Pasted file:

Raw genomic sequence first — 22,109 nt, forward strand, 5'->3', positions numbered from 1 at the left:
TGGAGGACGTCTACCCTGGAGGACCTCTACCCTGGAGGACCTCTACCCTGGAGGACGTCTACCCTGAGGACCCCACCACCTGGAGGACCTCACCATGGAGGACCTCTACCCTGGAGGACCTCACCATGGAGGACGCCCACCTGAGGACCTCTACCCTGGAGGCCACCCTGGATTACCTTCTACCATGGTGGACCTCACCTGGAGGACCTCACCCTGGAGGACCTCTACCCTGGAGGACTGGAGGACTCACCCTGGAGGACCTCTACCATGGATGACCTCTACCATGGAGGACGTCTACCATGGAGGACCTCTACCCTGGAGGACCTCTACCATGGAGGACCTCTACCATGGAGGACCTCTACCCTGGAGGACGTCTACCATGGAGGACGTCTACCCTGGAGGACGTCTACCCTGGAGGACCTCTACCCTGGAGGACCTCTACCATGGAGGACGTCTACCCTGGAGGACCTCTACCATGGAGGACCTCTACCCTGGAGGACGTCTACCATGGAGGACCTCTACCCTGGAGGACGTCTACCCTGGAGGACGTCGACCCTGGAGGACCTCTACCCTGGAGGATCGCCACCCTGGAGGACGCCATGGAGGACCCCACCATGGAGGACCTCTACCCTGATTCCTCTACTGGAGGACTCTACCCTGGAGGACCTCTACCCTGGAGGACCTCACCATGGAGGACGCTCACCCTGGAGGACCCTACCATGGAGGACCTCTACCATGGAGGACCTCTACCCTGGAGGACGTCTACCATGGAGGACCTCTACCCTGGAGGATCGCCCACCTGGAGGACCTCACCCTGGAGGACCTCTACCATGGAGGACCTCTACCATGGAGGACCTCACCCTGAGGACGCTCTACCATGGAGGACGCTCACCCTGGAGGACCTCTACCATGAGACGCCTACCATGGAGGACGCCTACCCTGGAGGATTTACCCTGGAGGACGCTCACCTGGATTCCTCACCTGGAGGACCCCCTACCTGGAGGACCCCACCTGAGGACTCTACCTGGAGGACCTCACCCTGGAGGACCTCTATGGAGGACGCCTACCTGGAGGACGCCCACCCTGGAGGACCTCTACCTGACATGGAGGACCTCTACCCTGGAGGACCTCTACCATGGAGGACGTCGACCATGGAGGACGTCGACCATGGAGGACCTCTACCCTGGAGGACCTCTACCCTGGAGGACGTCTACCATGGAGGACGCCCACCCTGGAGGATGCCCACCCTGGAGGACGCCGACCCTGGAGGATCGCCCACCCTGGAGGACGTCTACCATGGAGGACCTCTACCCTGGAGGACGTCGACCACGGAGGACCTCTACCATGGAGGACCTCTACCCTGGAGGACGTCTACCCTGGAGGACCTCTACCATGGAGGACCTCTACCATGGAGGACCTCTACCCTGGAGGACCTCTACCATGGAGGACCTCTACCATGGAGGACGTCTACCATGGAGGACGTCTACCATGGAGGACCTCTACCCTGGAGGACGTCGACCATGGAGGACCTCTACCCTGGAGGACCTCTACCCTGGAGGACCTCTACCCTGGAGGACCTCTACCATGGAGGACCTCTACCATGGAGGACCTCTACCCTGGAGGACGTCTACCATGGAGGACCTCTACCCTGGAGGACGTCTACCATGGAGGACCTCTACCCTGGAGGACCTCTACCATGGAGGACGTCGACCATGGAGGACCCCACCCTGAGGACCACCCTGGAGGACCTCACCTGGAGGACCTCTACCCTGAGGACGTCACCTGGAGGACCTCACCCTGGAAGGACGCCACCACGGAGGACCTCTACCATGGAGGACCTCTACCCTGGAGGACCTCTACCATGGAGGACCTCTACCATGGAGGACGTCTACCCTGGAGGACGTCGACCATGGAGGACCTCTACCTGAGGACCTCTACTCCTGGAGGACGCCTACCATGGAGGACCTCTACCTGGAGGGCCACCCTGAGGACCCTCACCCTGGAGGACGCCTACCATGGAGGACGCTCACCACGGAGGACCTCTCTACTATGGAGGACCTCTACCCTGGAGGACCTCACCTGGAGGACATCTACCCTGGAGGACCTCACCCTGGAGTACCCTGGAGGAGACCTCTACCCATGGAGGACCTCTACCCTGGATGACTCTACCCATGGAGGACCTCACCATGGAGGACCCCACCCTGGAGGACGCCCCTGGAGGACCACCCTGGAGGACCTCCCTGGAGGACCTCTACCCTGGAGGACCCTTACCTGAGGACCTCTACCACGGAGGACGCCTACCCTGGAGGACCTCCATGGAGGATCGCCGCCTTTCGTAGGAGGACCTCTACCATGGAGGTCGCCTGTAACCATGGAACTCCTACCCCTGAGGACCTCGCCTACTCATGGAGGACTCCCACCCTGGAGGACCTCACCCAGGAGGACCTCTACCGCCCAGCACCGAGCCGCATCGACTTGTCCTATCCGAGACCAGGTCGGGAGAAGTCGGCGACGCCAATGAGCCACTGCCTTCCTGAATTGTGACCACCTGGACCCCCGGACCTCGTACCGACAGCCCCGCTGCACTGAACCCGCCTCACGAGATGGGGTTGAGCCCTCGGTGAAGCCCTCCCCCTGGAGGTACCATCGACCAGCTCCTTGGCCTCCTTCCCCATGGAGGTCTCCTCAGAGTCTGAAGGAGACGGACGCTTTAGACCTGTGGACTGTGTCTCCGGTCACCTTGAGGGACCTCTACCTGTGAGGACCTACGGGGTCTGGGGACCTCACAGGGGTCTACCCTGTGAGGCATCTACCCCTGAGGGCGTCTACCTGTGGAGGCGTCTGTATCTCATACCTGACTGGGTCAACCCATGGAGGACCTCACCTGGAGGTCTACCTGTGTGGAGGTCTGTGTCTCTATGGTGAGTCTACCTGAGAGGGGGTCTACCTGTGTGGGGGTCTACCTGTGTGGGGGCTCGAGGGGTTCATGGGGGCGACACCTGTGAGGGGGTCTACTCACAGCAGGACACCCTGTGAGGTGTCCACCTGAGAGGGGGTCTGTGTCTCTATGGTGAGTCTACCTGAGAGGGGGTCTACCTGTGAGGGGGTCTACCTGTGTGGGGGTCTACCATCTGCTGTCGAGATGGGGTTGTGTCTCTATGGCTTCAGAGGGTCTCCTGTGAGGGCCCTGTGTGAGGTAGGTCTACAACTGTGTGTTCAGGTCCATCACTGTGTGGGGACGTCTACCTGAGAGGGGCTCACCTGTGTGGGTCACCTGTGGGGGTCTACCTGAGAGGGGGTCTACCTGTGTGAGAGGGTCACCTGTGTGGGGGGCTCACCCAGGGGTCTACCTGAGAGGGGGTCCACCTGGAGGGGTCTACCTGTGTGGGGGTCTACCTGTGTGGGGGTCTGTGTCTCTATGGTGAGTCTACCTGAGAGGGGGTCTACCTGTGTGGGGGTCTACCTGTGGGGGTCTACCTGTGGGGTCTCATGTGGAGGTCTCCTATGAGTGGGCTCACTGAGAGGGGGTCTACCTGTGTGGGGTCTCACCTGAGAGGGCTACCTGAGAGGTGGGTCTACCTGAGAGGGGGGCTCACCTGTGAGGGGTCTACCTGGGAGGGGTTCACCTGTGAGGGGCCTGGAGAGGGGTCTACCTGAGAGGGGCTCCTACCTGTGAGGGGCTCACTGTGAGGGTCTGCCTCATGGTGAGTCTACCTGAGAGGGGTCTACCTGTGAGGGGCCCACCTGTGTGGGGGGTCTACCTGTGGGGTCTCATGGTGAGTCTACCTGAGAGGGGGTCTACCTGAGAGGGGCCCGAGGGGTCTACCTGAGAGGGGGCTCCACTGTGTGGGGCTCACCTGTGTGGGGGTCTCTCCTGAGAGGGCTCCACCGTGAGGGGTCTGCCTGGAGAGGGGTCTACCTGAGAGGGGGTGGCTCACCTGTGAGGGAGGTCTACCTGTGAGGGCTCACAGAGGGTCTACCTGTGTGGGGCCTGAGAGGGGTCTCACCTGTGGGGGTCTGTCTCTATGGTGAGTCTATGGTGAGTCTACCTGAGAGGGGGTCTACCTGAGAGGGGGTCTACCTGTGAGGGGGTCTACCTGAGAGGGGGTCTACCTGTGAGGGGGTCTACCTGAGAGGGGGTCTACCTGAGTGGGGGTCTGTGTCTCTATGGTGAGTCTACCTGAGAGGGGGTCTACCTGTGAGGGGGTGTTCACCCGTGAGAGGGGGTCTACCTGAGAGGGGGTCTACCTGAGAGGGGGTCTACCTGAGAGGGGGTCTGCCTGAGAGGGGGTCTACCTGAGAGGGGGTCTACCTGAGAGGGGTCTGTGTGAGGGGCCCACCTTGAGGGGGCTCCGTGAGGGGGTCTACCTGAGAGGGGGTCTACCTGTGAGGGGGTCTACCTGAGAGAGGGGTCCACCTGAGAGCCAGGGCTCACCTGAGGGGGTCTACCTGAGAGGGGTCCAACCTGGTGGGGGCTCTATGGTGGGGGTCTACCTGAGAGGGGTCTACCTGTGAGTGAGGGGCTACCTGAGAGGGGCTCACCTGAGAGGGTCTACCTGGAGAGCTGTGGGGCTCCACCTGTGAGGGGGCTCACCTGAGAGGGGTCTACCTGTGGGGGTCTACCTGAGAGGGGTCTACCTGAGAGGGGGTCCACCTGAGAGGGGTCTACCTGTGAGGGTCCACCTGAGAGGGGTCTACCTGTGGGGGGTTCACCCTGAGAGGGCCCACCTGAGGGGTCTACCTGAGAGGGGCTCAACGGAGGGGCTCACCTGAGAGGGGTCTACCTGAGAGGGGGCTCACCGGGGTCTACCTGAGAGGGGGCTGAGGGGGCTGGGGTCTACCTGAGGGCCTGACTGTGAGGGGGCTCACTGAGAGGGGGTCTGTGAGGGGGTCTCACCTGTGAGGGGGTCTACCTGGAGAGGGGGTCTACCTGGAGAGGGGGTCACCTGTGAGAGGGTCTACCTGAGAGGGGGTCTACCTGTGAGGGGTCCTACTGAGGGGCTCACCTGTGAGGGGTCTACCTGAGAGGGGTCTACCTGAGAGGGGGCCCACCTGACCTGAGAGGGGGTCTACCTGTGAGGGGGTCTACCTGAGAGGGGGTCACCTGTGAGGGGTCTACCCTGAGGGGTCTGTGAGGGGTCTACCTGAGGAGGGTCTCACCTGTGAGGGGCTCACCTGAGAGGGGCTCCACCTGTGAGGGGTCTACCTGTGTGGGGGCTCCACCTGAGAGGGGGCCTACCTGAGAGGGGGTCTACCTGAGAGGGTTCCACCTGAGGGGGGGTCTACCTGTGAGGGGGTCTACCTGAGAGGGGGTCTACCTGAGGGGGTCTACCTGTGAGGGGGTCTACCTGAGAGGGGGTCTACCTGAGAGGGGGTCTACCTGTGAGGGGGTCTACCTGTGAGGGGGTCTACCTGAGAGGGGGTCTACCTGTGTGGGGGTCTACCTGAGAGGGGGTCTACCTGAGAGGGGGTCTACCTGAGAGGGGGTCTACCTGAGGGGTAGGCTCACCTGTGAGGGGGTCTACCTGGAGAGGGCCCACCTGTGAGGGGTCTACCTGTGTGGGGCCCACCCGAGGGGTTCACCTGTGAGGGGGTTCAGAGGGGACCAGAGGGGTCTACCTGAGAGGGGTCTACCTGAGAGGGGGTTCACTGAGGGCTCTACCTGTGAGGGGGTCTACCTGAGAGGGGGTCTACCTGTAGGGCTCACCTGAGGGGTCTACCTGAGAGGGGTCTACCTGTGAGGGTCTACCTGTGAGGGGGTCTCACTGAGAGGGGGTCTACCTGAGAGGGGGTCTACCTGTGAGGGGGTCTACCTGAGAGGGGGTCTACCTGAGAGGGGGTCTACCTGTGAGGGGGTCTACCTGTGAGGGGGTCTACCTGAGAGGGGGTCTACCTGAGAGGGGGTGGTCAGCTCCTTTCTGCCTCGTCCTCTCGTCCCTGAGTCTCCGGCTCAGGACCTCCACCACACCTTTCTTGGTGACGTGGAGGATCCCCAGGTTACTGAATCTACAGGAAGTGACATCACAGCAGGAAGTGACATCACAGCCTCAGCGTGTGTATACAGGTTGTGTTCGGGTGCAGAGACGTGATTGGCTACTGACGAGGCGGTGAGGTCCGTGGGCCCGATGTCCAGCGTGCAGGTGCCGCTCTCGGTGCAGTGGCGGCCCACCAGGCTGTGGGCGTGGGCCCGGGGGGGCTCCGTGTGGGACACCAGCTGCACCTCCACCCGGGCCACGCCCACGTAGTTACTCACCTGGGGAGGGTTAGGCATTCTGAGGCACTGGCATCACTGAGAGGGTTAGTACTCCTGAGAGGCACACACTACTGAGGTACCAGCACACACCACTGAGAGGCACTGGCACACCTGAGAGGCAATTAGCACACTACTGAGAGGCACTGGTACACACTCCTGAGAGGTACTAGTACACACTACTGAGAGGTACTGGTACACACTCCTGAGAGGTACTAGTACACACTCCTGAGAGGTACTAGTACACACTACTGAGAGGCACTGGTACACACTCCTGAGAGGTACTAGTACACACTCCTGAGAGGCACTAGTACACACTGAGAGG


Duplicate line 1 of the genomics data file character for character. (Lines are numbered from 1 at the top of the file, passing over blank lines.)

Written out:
Raw genomic sequence first — 22,109 nt, forward strand, 5'->3', positions numbered from 1 at the left: